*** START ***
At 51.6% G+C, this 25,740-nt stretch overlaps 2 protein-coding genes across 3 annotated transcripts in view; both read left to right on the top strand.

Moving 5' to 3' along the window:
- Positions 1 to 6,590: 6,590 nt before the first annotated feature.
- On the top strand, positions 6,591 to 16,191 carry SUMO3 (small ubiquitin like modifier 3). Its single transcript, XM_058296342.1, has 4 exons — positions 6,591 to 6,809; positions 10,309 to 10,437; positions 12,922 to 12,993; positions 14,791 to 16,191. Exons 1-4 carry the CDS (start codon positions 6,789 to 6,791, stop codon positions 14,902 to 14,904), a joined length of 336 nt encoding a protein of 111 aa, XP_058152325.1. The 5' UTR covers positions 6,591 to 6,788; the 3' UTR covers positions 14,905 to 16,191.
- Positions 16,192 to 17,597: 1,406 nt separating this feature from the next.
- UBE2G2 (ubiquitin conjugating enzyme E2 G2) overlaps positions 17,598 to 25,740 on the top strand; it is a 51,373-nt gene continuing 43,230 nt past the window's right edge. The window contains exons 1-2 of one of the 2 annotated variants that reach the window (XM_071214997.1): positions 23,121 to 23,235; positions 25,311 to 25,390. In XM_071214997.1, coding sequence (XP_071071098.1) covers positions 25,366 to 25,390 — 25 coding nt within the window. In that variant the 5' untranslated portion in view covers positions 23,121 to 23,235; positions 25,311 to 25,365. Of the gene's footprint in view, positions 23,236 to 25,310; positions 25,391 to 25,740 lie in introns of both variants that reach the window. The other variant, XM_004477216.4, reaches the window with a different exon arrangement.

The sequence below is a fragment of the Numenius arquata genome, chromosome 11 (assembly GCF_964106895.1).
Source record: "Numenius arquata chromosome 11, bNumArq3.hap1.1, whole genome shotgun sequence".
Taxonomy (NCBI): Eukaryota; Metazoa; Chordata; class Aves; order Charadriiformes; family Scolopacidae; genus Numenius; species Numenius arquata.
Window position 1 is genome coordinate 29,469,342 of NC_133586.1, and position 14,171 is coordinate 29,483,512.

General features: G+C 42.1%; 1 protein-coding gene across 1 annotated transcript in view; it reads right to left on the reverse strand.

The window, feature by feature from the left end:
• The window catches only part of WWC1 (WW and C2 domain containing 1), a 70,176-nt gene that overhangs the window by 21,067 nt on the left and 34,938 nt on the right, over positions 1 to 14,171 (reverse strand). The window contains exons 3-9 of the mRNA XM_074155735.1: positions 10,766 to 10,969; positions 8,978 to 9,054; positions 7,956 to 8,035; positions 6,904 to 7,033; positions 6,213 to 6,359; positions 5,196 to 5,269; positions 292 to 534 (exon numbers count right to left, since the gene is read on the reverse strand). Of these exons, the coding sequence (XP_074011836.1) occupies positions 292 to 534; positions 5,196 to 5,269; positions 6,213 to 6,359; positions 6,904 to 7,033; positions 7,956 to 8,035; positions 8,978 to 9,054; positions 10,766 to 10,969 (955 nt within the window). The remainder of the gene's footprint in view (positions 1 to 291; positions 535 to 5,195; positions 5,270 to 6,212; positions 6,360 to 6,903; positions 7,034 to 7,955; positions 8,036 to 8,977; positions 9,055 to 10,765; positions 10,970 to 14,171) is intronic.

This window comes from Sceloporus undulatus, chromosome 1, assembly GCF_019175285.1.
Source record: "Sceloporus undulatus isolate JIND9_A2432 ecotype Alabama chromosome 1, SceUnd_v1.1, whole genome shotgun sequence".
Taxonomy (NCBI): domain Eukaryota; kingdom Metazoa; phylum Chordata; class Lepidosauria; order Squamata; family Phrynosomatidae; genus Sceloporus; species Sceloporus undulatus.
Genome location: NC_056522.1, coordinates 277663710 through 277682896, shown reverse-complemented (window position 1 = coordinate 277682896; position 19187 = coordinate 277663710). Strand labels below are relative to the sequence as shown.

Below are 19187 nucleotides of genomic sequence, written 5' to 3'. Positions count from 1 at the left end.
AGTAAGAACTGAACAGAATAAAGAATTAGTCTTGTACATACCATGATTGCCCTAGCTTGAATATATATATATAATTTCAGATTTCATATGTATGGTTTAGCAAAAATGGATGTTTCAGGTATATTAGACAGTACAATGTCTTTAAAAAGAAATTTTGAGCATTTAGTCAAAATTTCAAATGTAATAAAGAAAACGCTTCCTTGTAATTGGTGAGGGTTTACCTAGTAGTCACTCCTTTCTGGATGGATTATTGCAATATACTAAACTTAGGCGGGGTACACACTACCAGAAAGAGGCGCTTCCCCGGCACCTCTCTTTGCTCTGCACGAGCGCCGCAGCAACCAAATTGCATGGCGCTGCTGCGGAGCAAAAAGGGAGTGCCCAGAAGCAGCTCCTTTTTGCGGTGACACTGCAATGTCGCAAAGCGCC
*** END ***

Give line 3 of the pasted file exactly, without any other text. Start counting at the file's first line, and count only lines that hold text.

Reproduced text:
- Positions 1 to 6,590: 6,590 nt before the first annotated feature.